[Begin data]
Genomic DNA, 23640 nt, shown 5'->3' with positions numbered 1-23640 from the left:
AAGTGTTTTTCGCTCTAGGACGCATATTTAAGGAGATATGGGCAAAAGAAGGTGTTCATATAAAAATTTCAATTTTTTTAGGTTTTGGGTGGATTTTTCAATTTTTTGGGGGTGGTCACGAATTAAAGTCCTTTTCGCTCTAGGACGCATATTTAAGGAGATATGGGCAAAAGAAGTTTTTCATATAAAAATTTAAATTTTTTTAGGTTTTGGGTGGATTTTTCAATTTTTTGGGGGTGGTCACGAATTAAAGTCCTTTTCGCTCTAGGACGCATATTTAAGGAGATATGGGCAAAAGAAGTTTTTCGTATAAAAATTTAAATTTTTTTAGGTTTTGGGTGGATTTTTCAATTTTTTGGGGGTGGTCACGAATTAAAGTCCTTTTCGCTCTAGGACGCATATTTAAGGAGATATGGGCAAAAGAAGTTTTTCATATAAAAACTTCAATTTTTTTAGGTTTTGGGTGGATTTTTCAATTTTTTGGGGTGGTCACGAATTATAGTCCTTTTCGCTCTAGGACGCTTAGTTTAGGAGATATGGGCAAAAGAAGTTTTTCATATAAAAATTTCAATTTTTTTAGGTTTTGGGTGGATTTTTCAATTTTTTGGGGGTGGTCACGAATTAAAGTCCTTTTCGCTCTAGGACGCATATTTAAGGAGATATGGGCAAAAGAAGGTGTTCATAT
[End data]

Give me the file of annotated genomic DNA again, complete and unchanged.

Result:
Genomic DNA, 23640 nt, shown 5'->3' with positions numbered 1-23640 from the left:
AAGTGTTTTTCGCTCTAGGACGCATATTTAAGGAGATATGGGCAAAAGAAGGTGTTCATATAAAAATTTCAATTTTTTTAGGTTTTGGGTGGATTTTTCAATTTTTTGGGGGTGGTCACGAATTAAAGTCCTTTTCGCTCTAGGACGCATATTTAAGGAGATATGGGCAAAAGAAGTTTTTCATATAAAAATTTAAATTTTTTTAGGTTTTGGGTGGATTTTTCAATTTTTTGGGGGTGGTCACGAATTAAAGTCCTTTTCGCTCTAGGACGCATATTTAAGGAGATATGGGCAAAAGAAGTTTTTCGTATAAAAATTTAAATTTTTTTAGGTTTTGGGTGGATTTTTCAATTTTTTGGGGGTGGTCACGAATTAAAGTCCTTTTCGCTCTAGGACGCATATTTAAGGAGATATGGGCAAAAGAAGTTTTTCATATAAAAACTTCAATTTTTTTAGGTTTTGGGTGGATTTTTCAATTTTTTGGGGTGGTCACGAATTATAGTCCTTTTCGCTCTAGGACGCTTAGTTTAGGAGATATGGGCAAAAGAAGTTTTTCATATAAAAATTTCAATTTTTTTAGGTTTTGGGTGGATTTTTCAATTTTTTGGGGGTGGTCACGAATTAAAGTCCTTTTCGCTCTAGGACGCATATTTAAGGAGATATGGGCAAAAGAAGGTGTTCATAT